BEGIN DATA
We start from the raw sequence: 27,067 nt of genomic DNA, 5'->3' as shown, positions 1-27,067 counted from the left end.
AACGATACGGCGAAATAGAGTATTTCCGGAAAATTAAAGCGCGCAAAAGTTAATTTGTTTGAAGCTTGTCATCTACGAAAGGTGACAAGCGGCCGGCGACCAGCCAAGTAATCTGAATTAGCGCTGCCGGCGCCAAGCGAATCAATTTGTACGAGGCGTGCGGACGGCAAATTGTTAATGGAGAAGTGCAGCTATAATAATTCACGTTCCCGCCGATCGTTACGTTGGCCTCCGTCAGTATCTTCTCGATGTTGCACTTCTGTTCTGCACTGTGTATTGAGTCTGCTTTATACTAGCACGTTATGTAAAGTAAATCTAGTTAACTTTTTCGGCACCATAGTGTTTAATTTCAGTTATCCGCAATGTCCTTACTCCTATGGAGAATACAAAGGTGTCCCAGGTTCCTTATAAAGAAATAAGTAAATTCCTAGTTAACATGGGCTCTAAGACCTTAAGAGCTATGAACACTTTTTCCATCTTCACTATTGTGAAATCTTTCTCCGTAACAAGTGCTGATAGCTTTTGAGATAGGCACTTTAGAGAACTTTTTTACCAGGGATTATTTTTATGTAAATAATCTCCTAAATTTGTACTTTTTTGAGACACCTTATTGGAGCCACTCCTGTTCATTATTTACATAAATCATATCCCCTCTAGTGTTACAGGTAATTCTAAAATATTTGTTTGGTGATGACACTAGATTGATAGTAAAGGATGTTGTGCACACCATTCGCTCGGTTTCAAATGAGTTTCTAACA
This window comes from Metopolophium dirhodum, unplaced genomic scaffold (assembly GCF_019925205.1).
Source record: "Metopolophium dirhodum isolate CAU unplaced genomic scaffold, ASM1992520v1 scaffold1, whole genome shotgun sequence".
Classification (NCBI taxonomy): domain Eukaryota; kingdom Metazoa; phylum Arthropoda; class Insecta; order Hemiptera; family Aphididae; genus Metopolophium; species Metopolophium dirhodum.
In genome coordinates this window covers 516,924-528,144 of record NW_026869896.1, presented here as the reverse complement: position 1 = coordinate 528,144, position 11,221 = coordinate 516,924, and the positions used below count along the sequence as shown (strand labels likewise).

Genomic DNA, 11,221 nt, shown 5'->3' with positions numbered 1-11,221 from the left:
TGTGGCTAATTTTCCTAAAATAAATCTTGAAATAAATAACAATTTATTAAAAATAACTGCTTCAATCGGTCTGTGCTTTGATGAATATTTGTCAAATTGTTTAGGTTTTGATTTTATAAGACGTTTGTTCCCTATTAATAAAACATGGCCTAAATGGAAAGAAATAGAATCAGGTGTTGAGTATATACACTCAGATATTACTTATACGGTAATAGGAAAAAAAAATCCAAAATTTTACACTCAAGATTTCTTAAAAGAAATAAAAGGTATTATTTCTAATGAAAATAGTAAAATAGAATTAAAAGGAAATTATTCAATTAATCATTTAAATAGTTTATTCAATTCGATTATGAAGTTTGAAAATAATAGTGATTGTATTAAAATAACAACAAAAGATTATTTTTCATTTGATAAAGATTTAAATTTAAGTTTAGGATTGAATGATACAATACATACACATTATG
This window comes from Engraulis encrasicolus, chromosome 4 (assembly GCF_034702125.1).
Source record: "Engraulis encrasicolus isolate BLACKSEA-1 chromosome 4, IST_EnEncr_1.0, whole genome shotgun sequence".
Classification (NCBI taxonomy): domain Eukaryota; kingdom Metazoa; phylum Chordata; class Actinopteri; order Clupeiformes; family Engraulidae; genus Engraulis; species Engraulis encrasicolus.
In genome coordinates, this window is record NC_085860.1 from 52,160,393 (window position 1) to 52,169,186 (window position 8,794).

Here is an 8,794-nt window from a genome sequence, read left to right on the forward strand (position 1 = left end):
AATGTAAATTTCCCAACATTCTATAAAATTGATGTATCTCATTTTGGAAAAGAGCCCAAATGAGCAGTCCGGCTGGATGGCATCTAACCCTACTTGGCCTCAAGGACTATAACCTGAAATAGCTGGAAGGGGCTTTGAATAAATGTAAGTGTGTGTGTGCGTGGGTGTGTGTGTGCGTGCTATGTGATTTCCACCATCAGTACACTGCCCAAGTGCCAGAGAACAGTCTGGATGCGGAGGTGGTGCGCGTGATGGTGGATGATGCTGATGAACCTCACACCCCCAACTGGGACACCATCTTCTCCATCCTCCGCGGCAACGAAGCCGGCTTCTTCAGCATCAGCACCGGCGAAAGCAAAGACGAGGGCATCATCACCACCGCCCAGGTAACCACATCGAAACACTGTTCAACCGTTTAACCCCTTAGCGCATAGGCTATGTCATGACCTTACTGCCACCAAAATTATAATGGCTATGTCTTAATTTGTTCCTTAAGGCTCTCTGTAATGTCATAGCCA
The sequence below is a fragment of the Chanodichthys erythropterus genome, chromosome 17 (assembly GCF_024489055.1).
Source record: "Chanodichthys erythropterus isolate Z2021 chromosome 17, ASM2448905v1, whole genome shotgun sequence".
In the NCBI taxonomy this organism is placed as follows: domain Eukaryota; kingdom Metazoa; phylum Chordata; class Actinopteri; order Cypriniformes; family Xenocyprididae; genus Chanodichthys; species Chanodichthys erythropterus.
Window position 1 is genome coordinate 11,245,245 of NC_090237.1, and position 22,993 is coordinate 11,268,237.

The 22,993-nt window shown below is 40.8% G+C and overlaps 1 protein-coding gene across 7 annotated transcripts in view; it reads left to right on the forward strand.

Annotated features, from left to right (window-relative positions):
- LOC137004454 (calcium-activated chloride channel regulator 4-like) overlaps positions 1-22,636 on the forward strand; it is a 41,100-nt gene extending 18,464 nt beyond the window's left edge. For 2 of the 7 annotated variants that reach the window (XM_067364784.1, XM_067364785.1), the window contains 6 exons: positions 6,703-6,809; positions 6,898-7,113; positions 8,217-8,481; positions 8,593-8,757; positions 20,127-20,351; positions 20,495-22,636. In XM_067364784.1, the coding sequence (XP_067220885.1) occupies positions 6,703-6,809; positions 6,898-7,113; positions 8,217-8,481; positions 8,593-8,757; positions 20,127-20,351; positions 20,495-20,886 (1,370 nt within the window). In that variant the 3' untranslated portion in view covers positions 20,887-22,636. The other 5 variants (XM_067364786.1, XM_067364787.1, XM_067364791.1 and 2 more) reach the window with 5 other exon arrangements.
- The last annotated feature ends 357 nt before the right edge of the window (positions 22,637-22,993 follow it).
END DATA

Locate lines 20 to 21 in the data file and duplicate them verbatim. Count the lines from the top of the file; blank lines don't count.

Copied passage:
Annotated features, from left to right (window-relative positions):
- LOC137004454 (calcium-activated chloride channel regulator 4-like) overlaps positions 1-22,636 on the forward strand; it is a 41,100-nt gene extending 18,464 nt beyond the window's left edge. For 2 of the 7 annotated variants that reach the window (XM_067364784.1, XM_067364785.1), the window contains 6 exons: positions 6,703-6,809; positions 6,898-7,113; positions 8,217-8,481; positions 8,593-8,757; positions 20,127-20,351; positions 20,495-22,636. In XM_067364784.1, the coding sequence (XP_067220885.1) occupies positions 6,703-6,809; positions 6,898-7,113; positions 8,217-8,481; positions 8,593-8,757; positions 20,127-20,351; positions 20,495-20,886 (1,370 nt within the window). In that variant the 3' untranslated portion in view covers positions 20,887-22,636. The other 5 variants (XM_067364786.1, XM_067364787.1, XM_067364791.1 and 2 more) reach the window with 5 other exon arrangements.